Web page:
Naturally we may cut back spending during rough times for our portfolio, however, Dr. Sharpe does point out various studies showing the rigidity of short-run consumption. While consumption levels may change during recessions, the studies have shown the change is little especially in reference to the magnitude of a recession. This makes sense to me…when I look back at the nearly 50% drop in the stock market during the 2008 Great Recession I probably wouldn’t have been willing (or able) to cut spending 50%.
A potential solution lies in the concept often utilized in many institutional funds and endowments. In such cases, spending levels are often based on a percentage of the average portfolio value over the prior 36 months, for example.
The extreme form of such spending policies is an approach where income/spending may never decline, but when conditions are favorable it may increase. This is known as ratchet policy.
The cases run by Dr. Sharpe are illustrative, but do provide insights into more stable income functions and guaranteed approaches.
That’s right…guaranteed approaches. You know what this means…paying an insurance company.
While such a strategy may sound appealing because it is playing toward your emotions and behavioral economics, the underlying reality is you’ll be buying an overly complicated insurance product, you’ll be paying a lot in fees, the insurance company is simply doing the investing for you behind the scenes, and in the scenario where you may pass early the insurance company keeps the money as profit instead of it going toward heirs.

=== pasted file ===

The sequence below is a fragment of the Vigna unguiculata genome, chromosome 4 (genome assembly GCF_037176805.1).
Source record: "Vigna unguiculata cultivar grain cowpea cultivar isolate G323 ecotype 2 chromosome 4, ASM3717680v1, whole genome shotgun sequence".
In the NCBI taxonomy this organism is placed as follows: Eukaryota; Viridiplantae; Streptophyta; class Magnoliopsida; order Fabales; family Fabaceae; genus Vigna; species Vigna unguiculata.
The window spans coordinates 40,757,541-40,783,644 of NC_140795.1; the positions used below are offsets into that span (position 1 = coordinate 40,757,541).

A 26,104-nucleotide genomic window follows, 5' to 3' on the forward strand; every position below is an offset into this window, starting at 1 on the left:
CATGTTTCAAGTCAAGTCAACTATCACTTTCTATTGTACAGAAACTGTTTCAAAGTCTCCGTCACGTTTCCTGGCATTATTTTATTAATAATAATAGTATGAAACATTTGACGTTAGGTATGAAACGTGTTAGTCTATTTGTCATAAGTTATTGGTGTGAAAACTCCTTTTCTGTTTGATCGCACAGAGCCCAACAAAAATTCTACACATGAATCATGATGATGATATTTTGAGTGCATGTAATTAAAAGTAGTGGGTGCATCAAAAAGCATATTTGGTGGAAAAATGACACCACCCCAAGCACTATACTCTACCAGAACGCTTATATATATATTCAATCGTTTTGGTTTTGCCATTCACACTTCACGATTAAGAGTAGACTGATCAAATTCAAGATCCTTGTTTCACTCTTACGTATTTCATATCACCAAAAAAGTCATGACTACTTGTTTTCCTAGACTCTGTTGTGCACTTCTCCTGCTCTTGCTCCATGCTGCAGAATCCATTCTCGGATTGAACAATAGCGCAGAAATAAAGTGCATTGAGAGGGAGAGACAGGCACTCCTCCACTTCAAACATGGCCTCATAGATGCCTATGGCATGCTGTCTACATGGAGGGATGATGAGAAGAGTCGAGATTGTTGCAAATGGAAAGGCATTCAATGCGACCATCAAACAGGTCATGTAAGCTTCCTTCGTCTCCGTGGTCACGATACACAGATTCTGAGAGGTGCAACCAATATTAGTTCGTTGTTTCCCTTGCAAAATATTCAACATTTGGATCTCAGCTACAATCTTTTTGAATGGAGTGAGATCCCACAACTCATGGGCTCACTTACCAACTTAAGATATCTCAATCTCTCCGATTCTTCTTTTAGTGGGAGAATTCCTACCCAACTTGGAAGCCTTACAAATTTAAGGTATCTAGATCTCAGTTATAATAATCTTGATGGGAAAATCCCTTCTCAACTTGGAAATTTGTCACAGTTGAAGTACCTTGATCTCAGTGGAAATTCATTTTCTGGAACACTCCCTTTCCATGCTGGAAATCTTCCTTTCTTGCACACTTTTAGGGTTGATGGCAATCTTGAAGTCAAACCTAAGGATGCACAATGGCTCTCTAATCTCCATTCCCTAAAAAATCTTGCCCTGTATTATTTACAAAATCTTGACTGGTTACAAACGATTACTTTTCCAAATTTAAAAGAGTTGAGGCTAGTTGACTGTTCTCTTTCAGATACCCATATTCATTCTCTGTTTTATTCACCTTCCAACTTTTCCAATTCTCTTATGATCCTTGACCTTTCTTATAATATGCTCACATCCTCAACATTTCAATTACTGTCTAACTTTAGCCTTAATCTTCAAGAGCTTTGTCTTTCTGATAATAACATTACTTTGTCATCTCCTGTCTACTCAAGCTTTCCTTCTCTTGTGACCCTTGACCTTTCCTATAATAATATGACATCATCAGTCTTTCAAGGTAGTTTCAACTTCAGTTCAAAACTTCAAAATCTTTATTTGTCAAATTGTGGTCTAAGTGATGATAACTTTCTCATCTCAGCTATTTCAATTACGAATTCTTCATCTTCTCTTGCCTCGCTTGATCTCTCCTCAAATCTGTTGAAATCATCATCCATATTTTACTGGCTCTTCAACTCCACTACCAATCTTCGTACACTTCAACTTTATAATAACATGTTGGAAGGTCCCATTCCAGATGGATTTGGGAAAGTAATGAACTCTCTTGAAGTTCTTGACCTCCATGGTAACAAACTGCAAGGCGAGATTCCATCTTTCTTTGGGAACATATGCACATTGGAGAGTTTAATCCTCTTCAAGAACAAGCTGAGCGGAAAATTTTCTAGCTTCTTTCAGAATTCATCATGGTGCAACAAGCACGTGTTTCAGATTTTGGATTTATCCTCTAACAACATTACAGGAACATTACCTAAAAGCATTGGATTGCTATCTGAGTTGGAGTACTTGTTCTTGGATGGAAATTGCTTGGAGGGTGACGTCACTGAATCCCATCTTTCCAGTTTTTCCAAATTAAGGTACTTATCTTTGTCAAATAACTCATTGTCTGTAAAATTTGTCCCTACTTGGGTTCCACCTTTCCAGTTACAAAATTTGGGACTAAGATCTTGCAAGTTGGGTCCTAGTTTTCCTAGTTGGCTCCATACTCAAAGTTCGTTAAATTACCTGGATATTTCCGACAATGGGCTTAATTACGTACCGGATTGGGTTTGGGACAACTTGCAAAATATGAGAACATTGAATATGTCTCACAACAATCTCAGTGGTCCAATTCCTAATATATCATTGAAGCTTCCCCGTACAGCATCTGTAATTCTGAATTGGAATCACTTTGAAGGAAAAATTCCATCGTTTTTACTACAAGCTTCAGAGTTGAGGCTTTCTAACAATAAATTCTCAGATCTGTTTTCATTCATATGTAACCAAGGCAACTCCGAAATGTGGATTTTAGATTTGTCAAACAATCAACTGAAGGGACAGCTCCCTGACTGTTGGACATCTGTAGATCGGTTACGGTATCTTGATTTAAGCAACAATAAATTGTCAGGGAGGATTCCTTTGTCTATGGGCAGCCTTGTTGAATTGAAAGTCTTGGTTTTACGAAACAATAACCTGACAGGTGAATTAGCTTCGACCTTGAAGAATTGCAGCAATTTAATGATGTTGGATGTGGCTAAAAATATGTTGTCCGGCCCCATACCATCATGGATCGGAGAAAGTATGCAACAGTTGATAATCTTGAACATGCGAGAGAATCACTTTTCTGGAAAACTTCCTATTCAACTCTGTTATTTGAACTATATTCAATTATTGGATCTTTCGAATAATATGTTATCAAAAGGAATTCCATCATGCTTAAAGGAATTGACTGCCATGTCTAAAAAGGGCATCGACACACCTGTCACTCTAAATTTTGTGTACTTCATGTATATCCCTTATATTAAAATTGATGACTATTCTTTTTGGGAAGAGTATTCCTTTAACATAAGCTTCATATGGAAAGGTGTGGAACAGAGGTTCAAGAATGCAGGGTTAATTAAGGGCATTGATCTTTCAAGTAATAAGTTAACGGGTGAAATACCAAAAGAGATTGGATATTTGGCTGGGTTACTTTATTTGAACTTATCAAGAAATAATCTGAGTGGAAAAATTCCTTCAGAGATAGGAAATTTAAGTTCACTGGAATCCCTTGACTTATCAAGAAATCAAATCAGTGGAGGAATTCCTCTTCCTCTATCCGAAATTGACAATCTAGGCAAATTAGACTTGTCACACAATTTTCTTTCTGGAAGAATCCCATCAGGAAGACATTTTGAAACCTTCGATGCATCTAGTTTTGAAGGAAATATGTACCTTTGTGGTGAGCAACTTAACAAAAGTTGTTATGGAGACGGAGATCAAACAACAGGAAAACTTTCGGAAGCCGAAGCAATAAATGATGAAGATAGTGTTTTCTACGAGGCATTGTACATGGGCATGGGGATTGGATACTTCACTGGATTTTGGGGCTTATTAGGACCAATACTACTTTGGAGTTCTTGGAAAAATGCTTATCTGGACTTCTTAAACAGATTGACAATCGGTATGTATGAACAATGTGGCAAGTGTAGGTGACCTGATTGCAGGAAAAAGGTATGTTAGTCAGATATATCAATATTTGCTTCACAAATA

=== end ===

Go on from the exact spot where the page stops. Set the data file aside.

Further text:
However, if you are interested in hearing more, check out RISMAT Chapter 19. You may be happy to know Vanguard sells such a product known as Guaranteed Lifetime Withdrawal Benefit (GLWB) which has a Secure Income Rider through Transamerica Life Insurance.
That’s not for me though. Instead, I’d rather just work “one more year” (OMY) to provide a more “guaranteed” income stream for myself. Ahh the benefit and flexibility that early retirement offers. 🙂
Lockboxes & Lockbox Annuities
Generally speaking, “lockboxes” are used to put a certain amount of money in with designated use in a certain future year. A key point is that each lockbox has the same mix of assets as your entire investment portfolio. Lockboxes designated for use in the distant future will have a smaller initial allocation than lockboxes to be used sooner since they will have the most time to grow.
This concept might be something worth exploring more though as it did get me thinking. While setting up a lockbox for every specific year may be tough based on my intent to be solely invested in equities (via broadly diversified index funds) and their underlying volatility year-in and year-out. But given the natural ebbs and flows tend to smooth out over 5 year investment horizons, perhaps lockboxes could be set up with 5 year increments / buckets rather than one year.
This would then give me leeway throughout the 5 years to vary spending patterns, force the continued used of budgeting and planning, and help the preservation and longevity of investment accounts.